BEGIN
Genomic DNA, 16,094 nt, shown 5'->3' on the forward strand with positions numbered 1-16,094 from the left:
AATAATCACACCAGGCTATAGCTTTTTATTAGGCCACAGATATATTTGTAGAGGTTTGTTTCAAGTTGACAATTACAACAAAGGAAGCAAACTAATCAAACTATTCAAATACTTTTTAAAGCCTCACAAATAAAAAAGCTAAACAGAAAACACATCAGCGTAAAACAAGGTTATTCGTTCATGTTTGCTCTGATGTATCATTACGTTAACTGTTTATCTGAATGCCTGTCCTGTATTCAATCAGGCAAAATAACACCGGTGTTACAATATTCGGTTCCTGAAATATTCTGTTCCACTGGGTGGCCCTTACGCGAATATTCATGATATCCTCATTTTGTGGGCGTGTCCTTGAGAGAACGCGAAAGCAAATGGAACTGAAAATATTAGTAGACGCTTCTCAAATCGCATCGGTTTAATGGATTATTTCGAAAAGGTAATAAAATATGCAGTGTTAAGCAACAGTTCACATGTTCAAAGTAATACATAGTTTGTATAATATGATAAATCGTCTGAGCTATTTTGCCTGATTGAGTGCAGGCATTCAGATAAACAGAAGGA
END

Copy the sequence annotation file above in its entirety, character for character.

Genomic DNA, 16,094 nt, shown 5'->3' on the forward strand with positions numbered 1-16,094 from the left:
AATAATCACACCAGGCTATAGCTTTTTATTAGGCCACAGATATATTTGTAGAGGTTTGTTTCAAGTTGACAATTACAACAAAGGAAGCAAACTAATCAAACTATTCAAATACTTTTTAAAGCCTCACAAATAAAAAAGCTAAACAGAAAACACATCAGCGTAAAACAAGGTTATTCGTTCATGTTTGCTCTGATGTATCATTACGTTAACTGTTTATCTGAATGCCTGTCCTGTATTCAATCAGGCAAAATAACACCGGTGTTACAATATTCGGTTCCTGAAATATTCTGTTCCACTGGGTGGCCCTTACGCGAATATTCATGATATCCTCATTTTGTGGGCGTGTCCTTGAGAGAACGCGAAAGCAAATGGAACTGAAAATATTAGTAGACGCTTCTCAAATCGCATCGGTTTAATGGATTATTTCGAAAAGGTAATAAAATATGCAGTGTTAAGCAACAGTTCACATGTTCAAAGTAATACATAGTTTGTATAATATGATAAATCGTCTGAGCTATTTTGCCTGATTGAGTGCAGGCATTCAGATAAACAGAAGGA